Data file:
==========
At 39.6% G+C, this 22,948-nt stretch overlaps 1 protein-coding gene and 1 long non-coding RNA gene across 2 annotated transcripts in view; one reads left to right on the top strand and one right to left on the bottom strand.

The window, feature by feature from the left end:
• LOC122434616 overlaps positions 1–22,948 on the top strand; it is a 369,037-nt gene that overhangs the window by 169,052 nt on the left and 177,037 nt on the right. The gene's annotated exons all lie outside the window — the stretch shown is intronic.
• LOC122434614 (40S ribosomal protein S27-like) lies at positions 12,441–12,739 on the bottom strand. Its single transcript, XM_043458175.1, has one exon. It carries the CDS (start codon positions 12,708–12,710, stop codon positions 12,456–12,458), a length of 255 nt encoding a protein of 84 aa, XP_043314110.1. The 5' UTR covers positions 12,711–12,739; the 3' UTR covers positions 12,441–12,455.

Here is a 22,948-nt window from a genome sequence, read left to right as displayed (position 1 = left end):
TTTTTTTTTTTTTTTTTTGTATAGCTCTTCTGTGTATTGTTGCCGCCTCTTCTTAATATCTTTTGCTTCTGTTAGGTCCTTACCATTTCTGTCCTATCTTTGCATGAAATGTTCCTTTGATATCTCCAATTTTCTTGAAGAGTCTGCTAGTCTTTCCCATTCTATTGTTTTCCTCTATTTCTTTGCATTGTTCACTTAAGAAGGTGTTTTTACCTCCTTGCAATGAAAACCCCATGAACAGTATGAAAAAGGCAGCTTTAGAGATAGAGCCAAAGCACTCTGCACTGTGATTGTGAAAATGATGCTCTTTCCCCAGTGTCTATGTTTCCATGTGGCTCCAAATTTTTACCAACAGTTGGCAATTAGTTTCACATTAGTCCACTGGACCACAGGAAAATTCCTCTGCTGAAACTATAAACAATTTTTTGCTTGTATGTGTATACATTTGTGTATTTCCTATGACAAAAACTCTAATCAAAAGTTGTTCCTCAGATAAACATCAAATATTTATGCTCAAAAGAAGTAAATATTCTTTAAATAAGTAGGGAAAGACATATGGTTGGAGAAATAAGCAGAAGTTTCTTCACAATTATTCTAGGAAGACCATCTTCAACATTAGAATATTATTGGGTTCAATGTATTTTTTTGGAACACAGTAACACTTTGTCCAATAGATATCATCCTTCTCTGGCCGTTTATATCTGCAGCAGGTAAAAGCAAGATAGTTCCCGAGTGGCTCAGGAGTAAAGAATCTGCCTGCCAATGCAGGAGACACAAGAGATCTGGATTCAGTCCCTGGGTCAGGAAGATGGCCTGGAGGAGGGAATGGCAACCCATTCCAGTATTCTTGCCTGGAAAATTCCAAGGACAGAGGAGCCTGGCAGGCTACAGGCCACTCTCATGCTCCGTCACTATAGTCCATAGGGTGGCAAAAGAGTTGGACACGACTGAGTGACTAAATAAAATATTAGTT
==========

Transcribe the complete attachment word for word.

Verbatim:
At 39.6% G+C, this 22,948-nt stretch overlaps 1 protein-coding gene and 1 long non-coding RNA gene across 2 annotated transcripts in view; one reads left to right on the top strand and one right to left on the bottom strand.

The window, feature by feature from the left end:
• LOC122434616 overlaps positions 1–22,948 on the top strand; it is a 369,037-nt gene that overhangs the window by 169,052 nt on the left and 177,037 nt on the right. The gene's annotated exons all lie outside the window — the stretch shown is intronic.
• LOC122434614 (40S ribosomal protein S27-like) lies at positions 12,441–12,739 on the bottom strand. Its single transcript, XM_043458175.1, has one exon. It carries the CDS (start codon positions 12,708–12,710, stop codon positions 12,456–12,458), a length of 255 nt encoding a protein of 84 aa, XP_043314110.1. The 5' UTR covers positions 12,711–12,739; the 3' UTR covers positions 12,441–12,455.

Here is a 22,948-nt window from a genome sequence, read left to right as displayed (position 1 = left end):
TTTTTTTTTTTTTTTTTTGTATAGCTCTTCTGTGTATTGTTGCCGCCTCTTCTTAATATCTTTTGCTTCTGTTAGGTCCTTACCATTTCTGTCCTATCTTTGCATGAAATGTTCCTTTGATATCTCCAATTTTCTTGAAGAGTCTGCTAGTCTTTCCCATTCTATTGTTTTCCTCTATTTCTTTGCATTGTTCACTTAAGAAGGTGTTTTTACCTCCTTGCAATGAAAACCCCATGAACAGTATGAAAAAGGCAGCTTTAGAGATAGAGCCAAAGCACTCTGCACTGTGATTGTGAAAATGATGCTCTTTCCCCAGTGTCTATGTTTCCATGTGGCTCCAAATTTTTACCAACAGTTGGCAATTAGTTTCACATTAGTCCACTGGACCACAGGAAAATTCCTCTGCTGAAACTATAAACAATTTTTTGCTTGTATGTGTATACATTTGTGTATTTCCTATGACAAAAACTCTAATCAAAAGTTGTTCCTCAGATAAACATCAAATATTTATGCTCAAAAGAAGTAAATATTCTTTAAATAAGTAGGGAAAGACATATGGTTGGAGAAATAAGCAGAAGTTTCTTCACAATTATTCTAGGAAGACCATCTTCAACATTAGAATATTATTGGGTTCAATGTATTTTTTTGGAACACAGTAACACTTTGTCCAATAGATATCATCCTTCTCTGGCCGTTTATATCTGCAGCAGGTAAAAGCAAGATAGTTCCCGAGTGGCTCAGGAGTAAAGAATCTGCCTGCCAATGCAGGAGACACAAGAGATCTGGATTCAGTCCCTGGGTCAGGAAGATGGCCTGGAGGAGGGAATGGCAACCCATTCCAGTATTCTTGCCTGGAAAATTCCAAGGACAGAGGAGCCTGGCAGGCTACAGGCCACTCTCATGCTCCGTCACTATAGTCCATAGGGTGGCAAAAGAGTTGGACACGACTGAGTGACTAAATAAAATATTAGTT